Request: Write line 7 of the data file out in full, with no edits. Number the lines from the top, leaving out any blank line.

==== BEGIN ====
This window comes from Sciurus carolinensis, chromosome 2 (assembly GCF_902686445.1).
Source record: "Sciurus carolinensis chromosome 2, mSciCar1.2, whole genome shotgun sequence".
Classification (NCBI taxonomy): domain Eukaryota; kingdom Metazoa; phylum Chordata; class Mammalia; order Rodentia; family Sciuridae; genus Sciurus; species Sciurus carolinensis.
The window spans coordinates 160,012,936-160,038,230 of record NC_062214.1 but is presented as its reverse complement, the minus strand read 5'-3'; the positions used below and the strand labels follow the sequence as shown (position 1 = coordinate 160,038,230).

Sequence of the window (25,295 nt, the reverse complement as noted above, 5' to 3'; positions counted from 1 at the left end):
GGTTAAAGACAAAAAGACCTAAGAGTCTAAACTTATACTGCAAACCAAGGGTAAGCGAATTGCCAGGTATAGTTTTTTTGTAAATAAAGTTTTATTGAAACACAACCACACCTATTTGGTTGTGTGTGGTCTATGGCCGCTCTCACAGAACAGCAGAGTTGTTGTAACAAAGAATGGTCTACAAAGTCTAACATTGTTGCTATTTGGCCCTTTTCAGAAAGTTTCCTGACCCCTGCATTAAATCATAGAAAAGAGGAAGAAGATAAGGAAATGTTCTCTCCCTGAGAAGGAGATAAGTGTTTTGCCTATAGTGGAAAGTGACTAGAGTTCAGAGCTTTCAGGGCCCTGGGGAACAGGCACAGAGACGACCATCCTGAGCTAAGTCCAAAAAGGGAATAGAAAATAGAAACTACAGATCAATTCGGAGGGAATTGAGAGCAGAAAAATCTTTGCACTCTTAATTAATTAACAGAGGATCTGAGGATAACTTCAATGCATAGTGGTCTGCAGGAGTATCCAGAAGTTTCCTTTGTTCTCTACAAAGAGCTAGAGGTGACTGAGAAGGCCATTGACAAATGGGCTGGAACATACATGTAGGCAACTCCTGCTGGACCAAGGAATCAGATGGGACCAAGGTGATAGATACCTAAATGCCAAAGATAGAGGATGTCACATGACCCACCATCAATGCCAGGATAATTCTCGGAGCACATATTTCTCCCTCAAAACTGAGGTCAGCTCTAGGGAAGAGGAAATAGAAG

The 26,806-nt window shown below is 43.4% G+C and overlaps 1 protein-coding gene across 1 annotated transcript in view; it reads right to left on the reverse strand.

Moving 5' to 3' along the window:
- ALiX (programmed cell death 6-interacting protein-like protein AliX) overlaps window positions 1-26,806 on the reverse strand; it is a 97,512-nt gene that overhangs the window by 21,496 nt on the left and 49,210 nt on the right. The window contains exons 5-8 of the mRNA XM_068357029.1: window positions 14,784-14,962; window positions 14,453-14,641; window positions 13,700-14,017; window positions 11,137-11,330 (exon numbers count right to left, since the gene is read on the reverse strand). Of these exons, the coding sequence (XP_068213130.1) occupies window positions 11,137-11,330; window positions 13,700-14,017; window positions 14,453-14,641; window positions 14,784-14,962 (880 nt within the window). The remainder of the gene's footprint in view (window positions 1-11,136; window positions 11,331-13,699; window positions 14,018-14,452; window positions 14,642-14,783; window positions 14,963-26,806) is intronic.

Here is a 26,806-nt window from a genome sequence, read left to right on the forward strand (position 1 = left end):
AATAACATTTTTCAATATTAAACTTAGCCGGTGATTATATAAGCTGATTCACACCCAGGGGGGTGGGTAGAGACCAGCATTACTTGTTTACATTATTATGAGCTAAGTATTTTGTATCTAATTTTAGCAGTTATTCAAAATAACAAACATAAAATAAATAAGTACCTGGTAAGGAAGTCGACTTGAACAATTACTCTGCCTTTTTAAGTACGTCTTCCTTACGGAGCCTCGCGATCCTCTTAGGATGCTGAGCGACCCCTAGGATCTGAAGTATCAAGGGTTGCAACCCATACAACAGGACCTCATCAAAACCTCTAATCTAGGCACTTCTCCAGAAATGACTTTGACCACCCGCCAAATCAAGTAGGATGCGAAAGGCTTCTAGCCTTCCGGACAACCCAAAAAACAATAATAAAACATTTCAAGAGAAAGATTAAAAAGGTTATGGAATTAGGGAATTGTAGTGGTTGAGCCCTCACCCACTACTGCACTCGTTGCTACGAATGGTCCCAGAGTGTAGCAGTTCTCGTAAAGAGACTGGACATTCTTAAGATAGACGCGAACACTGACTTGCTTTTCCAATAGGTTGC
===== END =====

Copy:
The 26,806-nt window shown below is 43.4% G+C and overlaps 1 protein-coding gene across 1 annotated transcript in view; it reads right to left on the reverse strand.